Effects of High Intensity Interval Training on Brain Signaling


How does a daily high intensity interval training regimen impact brain signaling?

Project description

The project seeks to examine the effects of exercise (chronic high intensity interval training) versus a sedentary environment on brain signaling. Using a rat model of exercise we seek to examine the effects of exercise on brain signaling using in vitro autoradiography methods. The project entails learning how to perform image analysis on the images of neurochemical binding in the brain. Data from this study will have important implications in understanding the mechanism of how exercise may have therapeutic potential in a variety of diseases.

Project outcome

Project outcomes include a poster and manuscript. Students will prepare a draft of both and help with editing these deliverables.

Project details

Timing, eligibility and other details
Length of commitment Year-long (10-12 months)
Start time
Fall (August/September)
Spring (January/February)
Summer (May/June)
In-person, remote, or hybrid? Hybrid Project
Level of collaboration Small group project (2-3 students)
Benefits Research experience
Who is eligible Freshmen, Sophmores and Juniors

Project mentor

Panayotis Thanos

Senior Research Scientist

Pharmacology and Toxicology

Phone: (716) 881-7520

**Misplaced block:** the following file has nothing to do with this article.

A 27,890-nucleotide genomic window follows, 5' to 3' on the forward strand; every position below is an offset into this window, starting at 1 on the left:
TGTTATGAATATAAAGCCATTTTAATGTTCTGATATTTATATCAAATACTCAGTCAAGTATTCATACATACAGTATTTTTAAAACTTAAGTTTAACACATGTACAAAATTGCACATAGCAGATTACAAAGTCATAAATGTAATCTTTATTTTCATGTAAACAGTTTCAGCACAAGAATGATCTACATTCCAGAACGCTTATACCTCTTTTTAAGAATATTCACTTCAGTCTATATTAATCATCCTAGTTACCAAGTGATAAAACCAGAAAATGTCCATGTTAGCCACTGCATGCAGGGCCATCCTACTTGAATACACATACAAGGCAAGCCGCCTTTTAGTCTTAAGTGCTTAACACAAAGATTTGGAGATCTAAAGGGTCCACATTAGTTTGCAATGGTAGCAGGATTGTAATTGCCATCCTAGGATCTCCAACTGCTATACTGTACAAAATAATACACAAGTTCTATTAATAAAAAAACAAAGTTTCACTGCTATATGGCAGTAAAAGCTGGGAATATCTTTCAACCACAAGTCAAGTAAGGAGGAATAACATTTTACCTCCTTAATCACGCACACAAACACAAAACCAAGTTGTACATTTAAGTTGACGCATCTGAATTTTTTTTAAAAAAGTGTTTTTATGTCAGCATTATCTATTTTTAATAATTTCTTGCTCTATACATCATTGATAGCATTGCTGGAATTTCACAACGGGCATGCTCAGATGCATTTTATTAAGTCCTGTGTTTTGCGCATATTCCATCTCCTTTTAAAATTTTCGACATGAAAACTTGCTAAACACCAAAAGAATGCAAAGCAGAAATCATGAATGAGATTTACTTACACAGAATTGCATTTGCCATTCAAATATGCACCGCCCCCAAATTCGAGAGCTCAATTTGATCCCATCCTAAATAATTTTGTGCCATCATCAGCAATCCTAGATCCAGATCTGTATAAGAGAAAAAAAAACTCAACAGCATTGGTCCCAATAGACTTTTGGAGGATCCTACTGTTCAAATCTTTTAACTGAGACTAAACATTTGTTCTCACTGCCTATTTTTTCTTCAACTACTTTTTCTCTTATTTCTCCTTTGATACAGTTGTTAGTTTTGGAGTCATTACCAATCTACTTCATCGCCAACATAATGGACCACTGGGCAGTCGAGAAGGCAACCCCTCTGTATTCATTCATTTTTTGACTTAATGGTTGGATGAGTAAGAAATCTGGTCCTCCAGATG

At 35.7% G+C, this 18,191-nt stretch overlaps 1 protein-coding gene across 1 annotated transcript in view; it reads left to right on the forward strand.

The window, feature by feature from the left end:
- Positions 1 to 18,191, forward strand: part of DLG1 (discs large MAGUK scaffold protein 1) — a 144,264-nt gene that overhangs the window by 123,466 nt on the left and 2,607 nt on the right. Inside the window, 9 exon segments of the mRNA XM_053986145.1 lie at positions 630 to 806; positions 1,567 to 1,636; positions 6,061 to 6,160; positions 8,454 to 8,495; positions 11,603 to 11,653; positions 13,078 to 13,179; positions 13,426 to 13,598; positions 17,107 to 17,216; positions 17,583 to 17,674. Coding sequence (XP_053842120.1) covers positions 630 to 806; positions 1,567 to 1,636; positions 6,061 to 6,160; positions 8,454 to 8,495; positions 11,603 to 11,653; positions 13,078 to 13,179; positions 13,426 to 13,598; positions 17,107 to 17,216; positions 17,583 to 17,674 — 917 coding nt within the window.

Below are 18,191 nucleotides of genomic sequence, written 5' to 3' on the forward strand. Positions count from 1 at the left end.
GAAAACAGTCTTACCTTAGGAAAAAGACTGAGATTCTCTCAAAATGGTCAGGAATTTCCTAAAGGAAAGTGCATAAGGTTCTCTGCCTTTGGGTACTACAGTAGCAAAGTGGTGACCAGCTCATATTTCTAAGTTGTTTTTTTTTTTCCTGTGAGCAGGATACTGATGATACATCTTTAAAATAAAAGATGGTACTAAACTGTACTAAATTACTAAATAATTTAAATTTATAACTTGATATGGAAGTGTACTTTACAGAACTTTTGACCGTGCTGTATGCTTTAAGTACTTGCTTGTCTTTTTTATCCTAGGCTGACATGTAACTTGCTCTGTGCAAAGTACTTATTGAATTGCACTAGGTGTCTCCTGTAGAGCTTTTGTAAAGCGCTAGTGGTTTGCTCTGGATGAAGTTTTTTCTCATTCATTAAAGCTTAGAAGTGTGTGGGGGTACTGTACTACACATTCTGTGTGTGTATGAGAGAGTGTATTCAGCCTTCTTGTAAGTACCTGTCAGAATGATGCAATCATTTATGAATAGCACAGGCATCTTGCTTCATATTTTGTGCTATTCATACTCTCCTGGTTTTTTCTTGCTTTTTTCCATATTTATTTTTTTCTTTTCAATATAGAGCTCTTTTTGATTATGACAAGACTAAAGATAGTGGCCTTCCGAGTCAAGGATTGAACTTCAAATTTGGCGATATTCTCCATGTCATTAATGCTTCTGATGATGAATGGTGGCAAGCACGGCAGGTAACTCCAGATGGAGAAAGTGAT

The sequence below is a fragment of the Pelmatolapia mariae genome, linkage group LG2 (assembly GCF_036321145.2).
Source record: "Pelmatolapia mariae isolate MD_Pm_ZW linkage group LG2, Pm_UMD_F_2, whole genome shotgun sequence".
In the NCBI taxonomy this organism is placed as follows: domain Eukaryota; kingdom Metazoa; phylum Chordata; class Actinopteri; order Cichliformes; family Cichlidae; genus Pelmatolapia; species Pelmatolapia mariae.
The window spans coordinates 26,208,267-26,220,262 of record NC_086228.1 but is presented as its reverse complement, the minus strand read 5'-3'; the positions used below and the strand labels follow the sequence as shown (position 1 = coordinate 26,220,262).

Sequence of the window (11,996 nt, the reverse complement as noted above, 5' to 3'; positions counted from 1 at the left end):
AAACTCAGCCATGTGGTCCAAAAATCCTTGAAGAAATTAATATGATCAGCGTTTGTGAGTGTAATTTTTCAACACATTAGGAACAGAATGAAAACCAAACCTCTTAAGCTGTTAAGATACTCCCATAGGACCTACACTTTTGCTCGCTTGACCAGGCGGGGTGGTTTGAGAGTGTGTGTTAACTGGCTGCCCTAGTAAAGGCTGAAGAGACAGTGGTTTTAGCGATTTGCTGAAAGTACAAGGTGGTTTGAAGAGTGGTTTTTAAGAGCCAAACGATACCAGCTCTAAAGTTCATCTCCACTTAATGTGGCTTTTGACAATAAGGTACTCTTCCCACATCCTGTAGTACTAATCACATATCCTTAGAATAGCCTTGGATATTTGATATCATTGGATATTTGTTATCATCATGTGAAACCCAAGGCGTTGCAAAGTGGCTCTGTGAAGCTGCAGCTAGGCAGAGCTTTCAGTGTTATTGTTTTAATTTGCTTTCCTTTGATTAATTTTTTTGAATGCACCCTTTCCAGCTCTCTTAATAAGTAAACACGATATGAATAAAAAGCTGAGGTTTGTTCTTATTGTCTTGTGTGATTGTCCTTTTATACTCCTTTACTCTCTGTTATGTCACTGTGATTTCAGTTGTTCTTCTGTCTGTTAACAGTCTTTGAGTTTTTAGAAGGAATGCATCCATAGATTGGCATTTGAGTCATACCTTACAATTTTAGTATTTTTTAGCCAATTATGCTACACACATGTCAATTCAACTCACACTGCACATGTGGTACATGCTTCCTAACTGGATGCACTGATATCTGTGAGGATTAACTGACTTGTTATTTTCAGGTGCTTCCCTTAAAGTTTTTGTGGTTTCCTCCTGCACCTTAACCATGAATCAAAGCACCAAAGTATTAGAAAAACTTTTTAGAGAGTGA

Email: thanos@buffalo.edu

Start the project

  1. Email the project mentor using the contact information above to express your interest and get approval to work on the project. (Here are helpful tips on how to contact a project mentor.)
  2. After you receive approval from the mentor to start this project, click the button to start the digital badge. (Learn more about ELN's digital badge options.) 

Preparation activities

Once you begin the digital badge series, you will have access to all the necessary activities and instructions. Your mentor has indicated they would like you to also complete the specific preparation activities below. Please reference this when you get to Step 2 of the Preparation Phase. 

Please read the following 7 articles found in the link below.


Copy and paste this in your browser. You will then need to obtain the full text of these articles (PDF) from the UB library.




Pharmacology and Toxicology